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Re: So what's null then if it's not nothing?

From: vc <boston103_at_hotmail.com>
Date: 29 Nov 2005 08:16:32 -0800
Message-ID: <1133280992.421387.165640@g44g2000cwa.googlegroups.com>

Jon Heggland wrote:
> In article <1133272410.483257.280890_at_o13g2000cwo.googlegroups.com>,
> boston103_at_hotmail.com says...

[...]
> > With respect to nulls, SQL is no more confused that Codd's original
> > work on which SQL's null treatment is based. There is no need to
> > attack SQL whose deficiencies are well known if all one wants to
> > discuss is the notion of null..
>
> Then consider my statement an attack on Codd, if SQL is faithful to his
> work. Alternatively, tell me how SQL is deficient with respect to Codd.

Most notably, SQL deviates from the 3vl with respect to EXIST.

>
> > > > Whether or not two values are considered distinct is irrelevant to the
> > > > null = null comparison.
> > >
> > > By SQL fiat, perhaps. But *should* it be? What gives SQL the right to
> > > redefine notions of equality and "distinctness" in this manner? Or never
> > > mind the right; does it make *sense*? Is it worth the price?
> >
> > null=null evaluates to unknown according to the 3vl logic rules.
>
> Indeed? Is NULL an inherent part of 3VL? Reference? I don't think Codd
> invented 3VL ...

In the Codd style 3vl it is. See the article I mentioned earlier. He uses w (omega) to denote NULL and his NULL is "value at present unknown".

He did not invent the 3VL, there had been Lukasiewicz before.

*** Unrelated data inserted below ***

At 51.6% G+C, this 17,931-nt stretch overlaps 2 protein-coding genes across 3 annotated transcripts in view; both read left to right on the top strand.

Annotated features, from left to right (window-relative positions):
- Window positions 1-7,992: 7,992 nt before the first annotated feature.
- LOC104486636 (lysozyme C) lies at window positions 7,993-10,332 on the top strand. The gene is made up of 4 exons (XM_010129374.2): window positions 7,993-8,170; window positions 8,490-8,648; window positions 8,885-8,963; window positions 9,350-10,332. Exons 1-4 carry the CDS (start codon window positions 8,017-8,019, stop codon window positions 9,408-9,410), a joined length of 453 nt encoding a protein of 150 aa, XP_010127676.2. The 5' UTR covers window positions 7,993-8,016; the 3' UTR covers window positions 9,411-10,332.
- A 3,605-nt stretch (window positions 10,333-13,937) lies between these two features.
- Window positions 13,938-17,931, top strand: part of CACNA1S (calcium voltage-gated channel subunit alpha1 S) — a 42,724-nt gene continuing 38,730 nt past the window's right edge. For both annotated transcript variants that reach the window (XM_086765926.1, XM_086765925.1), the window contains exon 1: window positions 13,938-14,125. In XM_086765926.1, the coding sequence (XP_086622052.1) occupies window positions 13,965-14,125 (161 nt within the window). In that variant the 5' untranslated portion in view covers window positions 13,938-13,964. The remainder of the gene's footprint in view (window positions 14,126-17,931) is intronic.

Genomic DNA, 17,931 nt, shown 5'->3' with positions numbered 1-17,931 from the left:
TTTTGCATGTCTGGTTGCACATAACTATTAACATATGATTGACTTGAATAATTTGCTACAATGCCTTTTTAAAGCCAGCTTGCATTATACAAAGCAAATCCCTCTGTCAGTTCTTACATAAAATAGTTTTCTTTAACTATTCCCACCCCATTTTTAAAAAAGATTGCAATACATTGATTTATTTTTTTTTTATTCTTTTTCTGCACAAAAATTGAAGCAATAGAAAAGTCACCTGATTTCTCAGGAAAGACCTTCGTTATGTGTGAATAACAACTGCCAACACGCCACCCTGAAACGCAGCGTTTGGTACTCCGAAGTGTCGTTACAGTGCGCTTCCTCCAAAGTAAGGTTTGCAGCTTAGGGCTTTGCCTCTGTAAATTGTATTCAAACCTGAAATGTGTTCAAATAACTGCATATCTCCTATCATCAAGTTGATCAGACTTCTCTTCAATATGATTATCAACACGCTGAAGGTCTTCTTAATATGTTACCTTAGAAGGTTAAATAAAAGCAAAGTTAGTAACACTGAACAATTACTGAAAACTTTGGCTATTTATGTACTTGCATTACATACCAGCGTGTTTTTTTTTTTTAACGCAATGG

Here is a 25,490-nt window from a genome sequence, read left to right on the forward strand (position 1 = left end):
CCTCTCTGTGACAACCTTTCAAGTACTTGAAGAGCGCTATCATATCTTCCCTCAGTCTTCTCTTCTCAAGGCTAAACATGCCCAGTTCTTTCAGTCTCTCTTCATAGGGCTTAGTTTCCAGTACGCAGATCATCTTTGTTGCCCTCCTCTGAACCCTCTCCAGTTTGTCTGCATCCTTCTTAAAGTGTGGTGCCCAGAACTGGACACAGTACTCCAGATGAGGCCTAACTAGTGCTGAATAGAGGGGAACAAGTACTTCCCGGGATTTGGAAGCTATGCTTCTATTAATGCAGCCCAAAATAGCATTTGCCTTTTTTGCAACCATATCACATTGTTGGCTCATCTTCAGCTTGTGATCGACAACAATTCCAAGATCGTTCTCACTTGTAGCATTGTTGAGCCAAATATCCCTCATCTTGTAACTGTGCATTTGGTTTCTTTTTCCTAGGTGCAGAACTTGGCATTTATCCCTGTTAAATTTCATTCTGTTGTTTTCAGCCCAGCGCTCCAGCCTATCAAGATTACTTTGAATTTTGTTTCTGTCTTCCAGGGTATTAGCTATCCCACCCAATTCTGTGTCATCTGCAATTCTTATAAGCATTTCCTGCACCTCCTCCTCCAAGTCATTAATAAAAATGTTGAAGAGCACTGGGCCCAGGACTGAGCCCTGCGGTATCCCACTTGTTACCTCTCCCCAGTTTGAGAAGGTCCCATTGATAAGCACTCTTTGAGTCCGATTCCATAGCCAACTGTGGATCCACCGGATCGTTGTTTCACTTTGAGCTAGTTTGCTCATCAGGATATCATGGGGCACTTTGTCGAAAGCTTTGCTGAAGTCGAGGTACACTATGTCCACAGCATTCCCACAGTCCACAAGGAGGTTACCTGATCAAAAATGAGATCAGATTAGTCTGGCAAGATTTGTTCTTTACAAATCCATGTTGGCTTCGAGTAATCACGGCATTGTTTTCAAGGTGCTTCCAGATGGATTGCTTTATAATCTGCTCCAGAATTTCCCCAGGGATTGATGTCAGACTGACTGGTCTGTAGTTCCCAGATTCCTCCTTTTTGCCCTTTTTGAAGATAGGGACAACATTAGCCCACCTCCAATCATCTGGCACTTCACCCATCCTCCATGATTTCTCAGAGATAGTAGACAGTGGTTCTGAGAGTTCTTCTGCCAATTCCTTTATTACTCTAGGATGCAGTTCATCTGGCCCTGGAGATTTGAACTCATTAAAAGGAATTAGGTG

>
> > Again, SQL per se does not have much to do with the notion of null.
> > Please see Codd's article I mentioned earlier and comment on it rather
> > that criticizing SQL.
>
> Isn't it pretty much the same? Again, please tell me what you consider
> the deficiencies of SQL.

See above.

>
> As for Codd's article, I think it is a bad idea in itself to use 3VL.

I fully agree that nulls should be avoided as much as possible, however, if one uses them one should understand their behavior and the original motivation (by Codd). If one does not use nulls, then there is nothing to discuss really.

> Codd himself admits it produces seemingly paradoxical results and breaks
> what we expect to be tautologies. Also, to conflate the unknown truth
> value with null seems like a huge blunder. Finally, he discusses the
> RM's relationship to predicate logic, but fails completely to consider
> the effects of nulls on this relationship.
> --
> Jon
Received on Tue Nov 29 2005 - 10:16:32 CST

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